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May 29, 2017

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Environmental education mandatory in Taiwan

TAIPEI, Taiwan -- The Legislative Yuan yesterday passed the Environmental Education Act as law, ushering in a new era of mandatory environmental education for Taiwanese schools, businesses and organizations.

The law will be implemented within a year of the presidential proclamation. A large portion of the population, from kindergarten students to President Ma Ying-jeou himself, will be subjected to educational courses on the environment.

Once enacted, the Environmental Education Act will require students and staff of the nation's schools, government bodies, businesses and organizations to attend at least four hours per year of government-funded curriculum on environmental education.

According to Environmental Protection Administration (EPA) Deputy Minister Chiu Wen-yen, the main purpose of the act is to incorporate environmental issues into the lifelong learning of the public.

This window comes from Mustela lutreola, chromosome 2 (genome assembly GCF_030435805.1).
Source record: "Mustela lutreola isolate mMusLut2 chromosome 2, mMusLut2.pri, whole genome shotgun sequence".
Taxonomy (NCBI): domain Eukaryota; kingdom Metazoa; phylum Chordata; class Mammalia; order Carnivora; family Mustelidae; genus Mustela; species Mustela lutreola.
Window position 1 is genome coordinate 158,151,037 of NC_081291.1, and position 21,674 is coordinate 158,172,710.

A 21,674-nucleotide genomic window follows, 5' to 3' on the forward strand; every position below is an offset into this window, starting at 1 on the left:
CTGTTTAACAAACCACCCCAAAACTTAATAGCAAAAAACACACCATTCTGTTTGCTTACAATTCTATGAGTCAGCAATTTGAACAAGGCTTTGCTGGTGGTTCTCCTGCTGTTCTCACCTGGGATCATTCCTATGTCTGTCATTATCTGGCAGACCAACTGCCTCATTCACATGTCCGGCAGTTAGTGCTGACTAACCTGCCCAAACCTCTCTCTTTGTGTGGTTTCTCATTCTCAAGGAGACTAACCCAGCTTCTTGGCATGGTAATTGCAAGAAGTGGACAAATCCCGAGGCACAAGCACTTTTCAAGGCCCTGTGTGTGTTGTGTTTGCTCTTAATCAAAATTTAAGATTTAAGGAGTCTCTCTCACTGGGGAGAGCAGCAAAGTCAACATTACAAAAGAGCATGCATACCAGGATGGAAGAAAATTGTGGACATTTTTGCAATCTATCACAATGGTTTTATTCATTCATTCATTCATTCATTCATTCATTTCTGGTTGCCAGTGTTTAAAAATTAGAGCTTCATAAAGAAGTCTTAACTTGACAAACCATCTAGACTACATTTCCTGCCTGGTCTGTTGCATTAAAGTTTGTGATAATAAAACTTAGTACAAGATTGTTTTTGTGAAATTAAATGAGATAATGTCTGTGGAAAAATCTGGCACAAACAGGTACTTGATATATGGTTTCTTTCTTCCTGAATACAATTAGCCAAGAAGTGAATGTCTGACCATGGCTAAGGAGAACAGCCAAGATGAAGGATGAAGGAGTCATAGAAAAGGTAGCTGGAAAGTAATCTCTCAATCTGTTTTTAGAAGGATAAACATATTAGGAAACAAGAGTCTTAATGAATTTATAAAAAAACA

The Environmental Education Act can equip the public with the proper knowledge, attitude, values and related skills regarding their surroundings, he added.

After 17 years of drafts and reviews, the Environmental Education Act has passed the three readings of the Legislative Yuan and became law as of yesterday morning.

Taiwan now joins the ranks of the United States, Japan, South Korea and Brazil in their efforts to preserve the relationship between the Earth and her inhabitants by establishing environmental education as law, said EPA Minister Stephen Shen.

President Ma and all top government officials will be subjected to the education, said Shen, adding that the most urgent and relevant environmental issues should be taught first.

For example, if climate change happens to be the most pressing issue of the day, Shen believed that courses which help elucidate the public on the matter should take precedence.

 Shen said the law will be in effect within the year Ma makes the official proclamation, the projected implementation of which will be next year at the earliest.

1 Comment
May 19, 2010    elumpen@
Sounds like a great idea in principle, but finding people who actually know enough about the breadth of subjects required to teach the courses will be like trying to find a qualified driving instructor in Tainan.
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